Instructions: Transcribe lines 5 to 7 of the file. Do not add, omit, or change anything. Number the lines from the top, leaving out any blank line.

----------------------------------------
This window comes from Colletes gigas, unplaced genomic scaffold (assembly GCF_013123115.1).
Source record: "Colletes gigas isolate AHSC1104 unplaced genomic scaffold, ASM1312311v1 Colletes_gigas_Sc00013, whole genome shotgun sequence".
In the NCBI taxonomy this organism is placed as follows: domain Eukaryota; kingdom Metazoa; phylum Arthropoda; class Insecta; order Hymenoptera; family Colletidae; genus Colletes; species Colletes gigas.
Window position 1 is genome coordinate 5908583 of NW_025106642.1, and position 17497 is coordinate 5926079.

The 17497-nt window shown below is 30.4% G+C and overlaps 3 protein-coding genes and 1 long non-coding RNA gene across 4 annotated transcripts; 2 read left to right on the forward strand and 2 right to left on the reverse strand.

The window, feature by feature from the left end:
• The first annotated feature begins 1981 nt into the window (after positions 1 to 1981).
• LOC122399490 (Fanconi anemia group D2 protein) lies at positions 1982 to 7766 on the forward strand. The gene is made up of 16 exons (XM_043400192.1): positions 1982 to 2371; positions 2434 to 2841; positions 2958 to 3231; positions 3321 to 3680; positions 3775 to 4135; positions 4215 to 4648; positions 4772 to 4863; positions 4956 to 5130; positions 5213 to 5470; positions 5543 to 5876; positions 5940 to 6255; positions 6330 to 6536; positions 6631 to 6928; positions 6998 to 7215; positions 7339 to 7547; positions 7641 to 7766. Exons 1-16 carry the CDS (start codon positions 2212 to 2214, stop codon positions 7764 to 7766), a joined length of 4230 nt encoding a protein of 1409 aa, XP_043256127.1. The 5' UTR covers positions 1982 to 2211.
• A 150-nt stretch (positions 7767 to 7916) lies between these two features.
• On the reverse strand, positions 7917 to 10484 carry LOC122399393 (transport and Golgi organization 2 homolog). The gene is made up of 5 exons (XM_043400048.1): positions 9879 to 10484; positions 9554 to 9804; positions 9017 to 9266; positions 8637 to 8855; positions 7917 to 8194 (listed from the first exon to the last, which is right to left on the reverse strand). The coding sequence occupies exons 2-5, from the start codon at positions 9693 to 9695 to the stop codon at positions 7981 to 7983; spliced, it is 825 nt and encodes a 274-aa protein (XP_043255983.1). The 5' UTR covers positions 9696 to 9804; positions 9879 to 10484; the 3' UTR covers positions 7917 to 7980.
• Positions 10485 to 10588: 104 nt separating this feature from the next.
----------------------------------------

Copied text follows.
The 17497-nt window shown below is 30.4% G+C and overlaps 3 protein-coding genes and 1 long non-coding RNA gene across 4 annotated transcripts; 2 read left to right on the forward strand and 2 right to left on the reverse strand.

The window, feature by feature from the left end:
• The first annotated feature begins 1981 nt into the window (after positions 1 to 1981).